Google Blimps to Bring Internet Access to Remote Regions

With the privacy concerns that've arisen with its questionable data gathering, many people are unlikely to welcome the idea of a Google blimp floating overhead. But the billion people the company wants to connect to the Internet may feel differently.
June 4, 2013, 6am PDT | Jonathan Nettler | @nettsj
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"Google Inc. is deep into a multipronged effort to build and help run wireless networks in emerging markets as part of a plan to connect a billion or more new people to the Internet," reports Amir Efrati. "These wireless networks would serve areas such as sub-Saharan Africa and Southeast Asia to dwellers outside of major cities where wired Internet connections aren't available, said people familiar with the strategy."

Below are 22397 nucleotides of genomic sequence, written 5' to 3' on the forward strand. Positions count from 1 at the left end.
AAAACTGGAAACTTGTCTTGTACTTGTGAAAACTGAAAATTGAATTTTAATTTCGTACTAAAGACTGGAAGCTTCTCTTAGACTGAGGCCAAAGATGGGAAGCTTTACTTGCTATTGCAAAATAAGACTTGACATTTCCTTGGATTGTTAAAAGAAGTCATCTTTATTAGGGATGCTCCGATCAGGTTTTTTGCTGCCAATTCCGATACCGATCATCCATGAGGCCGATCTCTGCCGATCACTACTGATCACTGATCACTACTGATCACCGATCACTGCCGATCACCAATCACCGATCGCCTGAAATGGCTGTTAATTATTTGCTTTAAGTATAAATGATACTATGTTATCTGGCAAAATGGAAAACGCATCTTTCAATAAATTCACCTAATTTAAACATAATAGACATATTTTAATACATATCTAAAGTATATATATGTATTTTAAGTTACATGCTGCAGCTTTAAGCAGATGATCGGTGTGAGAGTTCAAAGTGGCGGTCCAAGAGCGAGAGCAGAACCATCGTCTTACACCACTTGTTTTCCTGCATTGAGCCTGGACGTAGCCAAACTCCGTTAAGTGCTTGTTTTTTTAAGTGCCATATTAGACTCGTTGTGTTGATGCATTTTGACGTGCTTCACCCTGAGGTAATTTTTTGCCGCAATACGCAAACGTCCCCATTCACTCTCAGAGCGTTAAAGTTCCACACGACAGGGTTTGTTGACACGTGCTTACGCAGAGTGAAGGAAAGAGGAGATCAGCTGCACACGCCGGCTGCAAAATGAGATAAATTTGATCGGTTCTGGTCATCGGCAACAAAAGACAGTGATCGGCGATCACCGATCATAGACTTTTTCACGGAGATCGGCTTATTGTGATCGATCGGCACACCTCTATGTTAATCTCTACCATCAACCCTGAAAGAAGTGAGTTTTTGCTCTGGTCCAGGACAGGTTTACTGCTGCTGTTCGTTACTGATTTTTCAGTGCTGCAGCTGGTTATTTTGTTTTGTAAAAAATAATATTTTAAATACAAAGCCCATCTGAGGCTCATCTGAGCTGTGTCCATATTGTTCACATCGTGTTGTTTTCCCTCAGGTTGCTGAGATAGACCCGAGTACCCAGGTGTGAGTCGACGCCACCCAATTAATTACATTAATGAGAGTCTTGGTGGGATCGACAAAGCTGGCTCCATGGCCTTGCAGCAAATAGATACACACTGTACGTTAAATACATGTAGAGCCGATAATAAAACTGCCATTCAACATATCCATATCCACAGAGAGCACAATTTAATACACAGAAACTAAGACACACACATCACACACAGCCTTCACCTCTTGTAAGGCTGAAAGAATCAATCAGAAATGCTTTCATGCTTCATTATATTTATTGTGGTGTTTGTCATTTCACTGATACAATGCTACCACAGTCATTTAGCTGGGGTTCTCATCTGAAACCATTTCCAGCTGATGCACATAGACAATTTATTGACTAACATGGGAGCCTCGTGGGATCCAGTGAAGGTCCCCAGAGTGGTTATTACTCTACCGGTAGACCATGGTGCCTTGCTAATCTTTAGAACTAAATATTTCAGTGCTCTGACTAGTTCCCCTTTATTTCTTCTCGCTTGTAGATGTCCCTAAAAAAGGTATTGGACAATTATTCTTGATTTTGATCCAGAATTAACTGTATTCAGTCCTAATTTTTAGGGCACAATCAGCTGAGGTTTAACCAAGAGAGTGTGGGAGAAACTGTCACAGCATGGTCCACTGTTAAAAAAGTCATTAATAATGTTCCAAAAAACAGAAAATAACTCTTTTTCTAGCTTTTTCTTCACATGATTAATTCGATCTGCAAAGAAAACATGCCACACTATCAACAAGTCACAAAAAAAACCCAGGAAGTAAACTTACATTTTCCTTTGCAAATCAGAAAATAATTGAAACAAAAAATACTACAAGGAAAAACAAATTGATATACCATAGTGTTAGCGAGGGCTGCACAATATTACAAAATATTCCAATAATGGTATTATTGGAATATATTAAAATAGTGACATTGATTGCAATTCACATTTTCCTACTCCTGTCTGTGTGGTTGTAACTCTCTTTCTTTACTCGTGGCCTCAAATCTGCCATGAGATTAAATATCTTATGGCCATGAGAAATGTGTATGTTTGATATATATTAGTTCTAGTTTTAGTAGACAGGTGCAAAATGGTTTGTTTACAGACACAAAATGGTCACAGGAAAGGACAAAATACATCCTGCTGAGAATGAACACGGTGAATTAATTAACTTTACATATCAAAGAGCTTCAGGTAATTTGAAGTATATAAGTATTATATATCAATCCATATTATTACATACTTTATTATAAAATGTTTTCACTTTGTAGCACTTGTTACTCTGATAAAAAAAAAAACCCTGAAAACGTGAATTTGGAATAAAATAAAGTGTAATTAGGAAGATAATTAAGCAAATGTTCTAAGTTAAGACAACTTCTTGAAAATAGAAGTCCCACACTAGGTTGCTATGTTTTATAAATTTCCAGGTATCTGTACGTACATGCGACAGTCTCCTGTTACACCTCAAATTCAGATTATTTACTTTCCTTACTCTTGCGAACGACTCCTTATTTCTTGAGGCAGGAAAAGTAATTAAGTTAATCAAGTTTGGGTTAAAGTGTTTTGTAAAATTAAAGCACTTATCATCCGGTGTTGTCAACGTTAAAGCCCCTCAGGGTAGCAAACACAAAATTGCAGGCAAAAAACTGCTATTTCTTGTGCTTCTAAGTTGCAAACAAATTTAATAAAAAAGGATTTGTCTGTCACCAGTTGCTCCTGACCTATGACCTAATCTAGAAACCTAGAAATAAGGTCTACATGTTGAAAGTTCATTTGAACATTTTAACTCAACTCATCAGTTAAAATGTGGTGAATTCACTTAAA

"The networks also could be used to improve Internet speeds in urban centers, these people said."

"As part of the plan, Google has been working on building an ecosystem of new microprocessors and low-cost smartphones powered by its Android mobile operating system to connect to the wireless networks, these people said. And the Internet search giant has worked on making special balloons or blimps, known as high-altitude platforms, to transmit signals to an area of hundreds of square miles, though such a network would involve frequencies other than the TV broadcast ones."

"The activities underscore how the Web search giant is increasingly aiming to have control over every aspect of a person's connection to the Web across the globe," adds Efrati.

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Published on Friday, May 24, 2013 in The Wall Street Journal
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